Learning how to tell your couple’s story through emotionally stirring and comprehensive imagery is one of the most essential skills a wedding photographer must have. A great way to build a solid foundation and develop experience is to second shoot for photographers that inspire you. The time you spend second shooting can be extremely valuable — it allows you to experiment with various lenses and cameras, learn reliable business practices and build a well-rounded portfolio. Second shooting will give you a more complete understanding of the type of imagery required to fully cover a wedding, in addition to helping you discover your style.
Finding work as a second shooter begins with contacting photographers that you admire and offering to assist or second shoot. A short professional email inquiry with a link to your portfolio and a resume is a great first step to getting work. If you don’t have a body of work to show, realize that you may have to spend time interning or working for less money than you’d like to initially.
There are quite a few resources available to photographers who are looking to second shoot. Oftentimes, photographers will contact local educational institutes (like NYIP) to find students and graduates that are available to assist or second shoot, so make sure to get on any email lists that your school uses to help students find work.
Digital photographers that are looking for work should definitely consider joining the Digital Wedding Forum (DWF). While there is a monthly member’s fee, it is one of the most popular industry forums, and many professionals list second shooter and assistant gigs on it. Wedding photographers also use sites like Secondshooter.com, Fearlessconnect.com, and even Craigslist.org to find second shooters.
Social media sites like Facebook and Instagram can also help you connect with other photographers. Leaving a positive comment on a person’s work every now and again before reaching out to them via email will help them recognize and remember your name.
When you do begin second shooting with a wedding photographer, discuss whether or not you can use the images that you shoot for them in your portfolio. While you own the rights to the images that you shoot (unless you are hired as an employee by a photographer instead of an independent contractor), the photographer you are working for may require that you adhere to their own policy in regards to use of the imagery.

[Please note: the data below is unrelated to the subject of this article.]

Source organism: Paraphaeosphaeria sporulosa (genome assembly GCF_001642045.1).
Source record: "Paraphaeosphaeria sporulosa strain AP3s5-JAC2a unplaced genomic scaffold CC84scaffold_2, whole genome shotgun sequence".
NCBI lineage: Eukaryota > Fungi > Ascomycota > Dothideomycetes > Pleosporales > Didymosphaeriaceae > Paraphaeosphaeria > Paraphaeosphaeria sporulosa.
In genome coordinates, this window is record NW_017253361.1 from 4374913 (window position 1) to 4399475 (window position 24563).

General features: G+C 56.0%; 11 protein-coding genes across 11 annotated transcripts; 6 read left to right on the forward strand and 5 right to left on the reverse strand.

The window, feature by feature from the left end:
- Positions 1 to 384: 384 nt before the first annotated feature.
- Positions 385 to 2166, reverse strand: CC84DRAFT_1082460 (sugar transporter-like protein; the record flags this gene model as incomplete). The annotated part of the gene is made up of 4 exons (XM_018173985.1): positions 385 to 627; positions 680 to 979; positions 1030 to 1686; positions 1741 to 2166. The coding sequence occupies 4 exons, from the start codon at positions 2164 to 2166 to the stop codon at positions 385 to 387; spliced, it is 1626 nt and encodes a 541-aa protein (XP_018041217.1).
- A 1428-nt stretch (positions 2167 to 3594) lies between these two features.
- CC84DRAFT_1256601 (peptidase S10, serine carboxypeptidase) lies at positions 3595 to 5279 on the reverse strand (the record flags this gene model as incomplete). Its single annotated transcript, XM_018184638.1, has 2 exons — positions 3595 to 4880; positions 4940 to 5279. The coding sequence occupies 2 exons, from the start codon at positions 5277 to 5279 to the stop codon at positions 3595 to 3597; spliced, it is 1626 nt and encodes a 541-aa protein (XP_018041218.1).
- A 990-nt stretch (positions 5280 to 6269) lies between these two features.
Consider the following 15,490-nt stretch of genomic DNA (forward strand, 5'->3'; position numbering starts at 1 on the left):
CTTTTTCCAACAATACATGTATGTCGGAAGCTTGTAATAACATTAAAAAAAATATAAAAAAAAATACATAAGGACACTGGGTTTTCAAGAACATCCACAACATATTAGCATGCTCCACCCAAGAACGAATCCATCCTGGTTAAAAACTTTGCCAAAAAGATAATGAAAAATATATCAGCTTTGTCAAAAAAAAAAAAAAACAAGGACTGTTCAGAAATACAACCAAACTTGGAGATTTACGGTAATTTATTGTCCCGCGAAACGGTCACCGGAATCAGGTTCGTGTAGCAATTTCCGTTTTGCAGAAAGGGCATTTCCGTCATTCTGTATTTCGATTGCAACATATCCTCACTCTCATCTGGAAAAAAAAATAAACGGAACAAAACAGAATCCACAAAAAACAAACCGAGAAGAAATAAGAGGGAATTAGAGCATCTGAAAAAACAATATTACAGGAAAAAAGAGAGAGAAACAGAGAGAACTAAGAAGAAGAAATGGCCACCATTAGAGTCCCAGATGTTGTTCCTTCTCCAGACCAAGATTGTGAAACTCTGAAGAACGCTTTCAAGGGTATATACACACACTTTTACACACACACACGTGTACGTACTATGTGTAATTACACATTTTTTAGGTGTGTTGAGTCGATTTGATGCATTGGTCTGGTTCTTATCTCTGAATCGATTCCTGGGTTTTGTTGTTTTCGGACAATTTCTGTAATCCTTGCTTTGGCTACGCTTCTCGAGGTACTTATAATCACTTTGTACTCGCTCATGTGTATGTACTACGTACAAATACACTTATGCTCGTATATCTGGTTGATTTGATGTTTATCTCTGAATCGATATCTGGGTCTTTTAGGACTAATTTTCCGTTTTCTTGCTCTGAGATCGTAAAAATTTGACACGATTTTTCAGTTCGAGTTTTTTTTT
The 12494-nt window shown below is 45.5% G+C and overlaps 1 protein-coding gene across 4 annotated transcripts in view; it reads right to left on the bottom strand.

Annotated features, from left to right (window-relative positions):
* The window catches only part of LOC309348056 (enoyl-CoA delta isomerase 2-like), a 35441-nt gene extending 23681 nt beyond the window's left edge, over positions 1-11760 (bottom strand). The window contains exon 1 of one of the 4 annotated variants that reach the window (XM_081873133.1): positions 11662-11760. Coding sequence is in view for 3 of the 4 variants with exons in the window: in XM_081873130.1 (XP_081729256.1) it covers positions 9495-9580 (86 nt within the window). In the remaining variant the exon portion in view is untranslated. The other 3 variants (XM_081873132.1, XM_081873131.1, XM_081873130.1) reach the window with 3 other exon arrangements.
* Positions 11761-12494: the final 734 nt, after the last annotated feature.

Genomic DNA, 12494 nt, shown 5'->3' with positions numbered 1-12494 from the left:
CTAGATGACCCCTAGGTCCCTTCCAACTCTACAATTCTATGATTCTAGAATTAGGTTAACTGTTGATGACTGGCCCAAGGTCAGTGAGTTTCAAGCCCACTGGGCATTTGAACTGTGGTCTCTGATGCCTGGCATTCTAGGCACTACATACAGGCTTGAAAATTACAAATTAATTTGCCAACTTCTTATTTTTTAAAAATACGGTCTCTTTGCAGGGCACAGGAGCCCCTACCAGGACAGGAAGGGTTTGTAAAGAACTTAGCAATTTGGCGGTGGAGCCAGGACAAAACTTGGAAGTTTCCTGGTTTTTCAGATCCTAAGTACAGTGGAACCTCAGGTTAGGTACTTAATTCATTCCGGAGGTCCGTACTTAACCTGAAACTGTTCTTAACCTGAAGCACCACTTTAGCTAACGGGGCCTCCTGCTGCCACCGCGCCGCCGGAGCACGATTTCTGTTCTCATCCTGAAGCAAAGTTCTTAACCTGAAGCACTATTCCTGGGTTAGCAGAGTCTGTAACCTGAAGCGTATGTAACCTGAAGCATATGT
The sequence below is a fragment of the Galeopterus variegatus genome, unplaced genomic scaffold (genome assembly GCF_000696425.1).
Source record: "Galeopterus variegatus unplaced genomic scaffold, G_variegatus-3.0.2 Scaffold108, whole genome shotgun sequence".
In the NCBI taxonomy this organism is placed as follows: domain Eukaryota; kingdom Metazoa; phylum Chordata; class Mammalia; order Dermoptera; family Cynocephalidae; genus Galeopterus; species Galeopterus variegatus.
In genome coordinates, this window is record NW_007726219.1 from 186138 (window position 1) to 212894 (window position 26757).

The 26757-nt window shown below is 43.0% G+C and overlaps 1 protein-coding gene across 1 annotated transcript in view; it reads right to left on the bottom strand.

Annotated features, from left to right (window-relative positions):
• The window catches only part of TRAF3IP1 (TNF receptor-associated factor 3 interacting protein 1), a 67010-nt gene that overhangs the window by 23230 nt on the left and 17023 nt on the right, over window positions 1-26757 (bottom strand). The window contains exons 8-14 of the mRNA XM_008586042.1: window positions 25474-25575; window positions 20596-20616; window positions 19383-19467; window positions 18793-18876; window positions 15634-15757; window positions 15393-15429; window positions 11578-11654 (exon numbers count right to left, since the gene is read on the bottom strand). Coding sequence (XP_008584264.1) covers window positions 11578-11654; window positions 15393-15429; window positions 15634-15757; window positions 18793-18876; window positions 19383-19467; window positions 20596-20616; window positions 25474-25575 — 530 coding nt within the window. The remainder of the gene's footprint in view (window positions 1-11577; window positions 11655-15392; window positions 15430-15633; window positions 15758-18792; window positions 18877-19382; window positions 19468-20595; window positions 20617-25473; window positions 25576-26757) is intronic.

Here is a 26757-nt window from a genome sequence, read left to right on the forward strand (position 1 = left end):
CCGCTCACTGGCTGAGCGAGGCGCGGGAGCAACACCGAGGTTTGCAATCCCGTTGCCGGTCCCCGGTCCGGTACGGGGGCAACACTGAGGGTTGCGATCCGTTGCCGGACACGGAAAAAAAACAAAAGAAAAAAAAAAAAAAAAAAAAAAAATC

Some photographers are happy to allow their second shooters to use images in their portfolio, and others are more restrictive. Since photographers develop relationships with their clients, put in hard work before and after the event, and bear the entire financial and liability burden, they want to control their client’s image and their company’s quality and presentation. However, they may negotiate on use terms. For example, they may allow you to use the images after a certain time period with a link back to their own site and a mention of their name and your role as the second shooter, or only in your portfolio, but not on social media sites.
There really is no industry standard, but having an upfront agreement in writing will keep the relationship from being muddied by miscommunication. The wedding industry is surprisingly small, and using images from another photographer’s wedding without permission in your portfolio — while it may be legal — can burn bridges that severely affect your aspiring career.
- Create small vignettes within the whole styled element. When shooting the reception décor, isolate the place setting, the menu card and the florals on the table in order to highlight each individual element, in addition to shooting the overall scene.
- When shooting the floral elements on the table, make sure to move unattractive or distracting items, like sugar packets, butter dishes and salt and pepper shakers out of the frame (and then place them back after you’ve got your shot).
- Think big picture and then small close-up detail to tell the full story of the décor. For instance, get the overall scene of the ceremony site, and then get in close and shoot details of the floral arrangements or alter display.
- Make sure to discuss with the coordinator when all the reception décor will be ready, so you can plan to shoot it once it finished. Make sure to photograph the escort card table first, before guests start pulling their name cards.
- If there is no place to photograph the dress or shoes in the getting-ready room, take things outside or to a window in another room — anywhere with better light, composition, or interesting texture.
- Use a macro lens for ring and jewelry images.
- Ask the bride and groom to have their invitations (and any other paper details, like menu or escort cards) in the getting-ready room, so you can set up a beautiful invitation shot. Ask the bride to have her shoes and jewelry laid out for you as well, so you can be efficient in photographing all the “getting ready” details.
Photographers are always looking for reliable second shooters with an eye for great detail shots, creative angles and engaging candid coverage. Second shooting really is an art unto itself, and it’s an essential step to becoming a solid and well-rounded wedding photographer. Be creative, dedicated and hard working — finding ways to put yourself out there will take you very far in the wedding industry.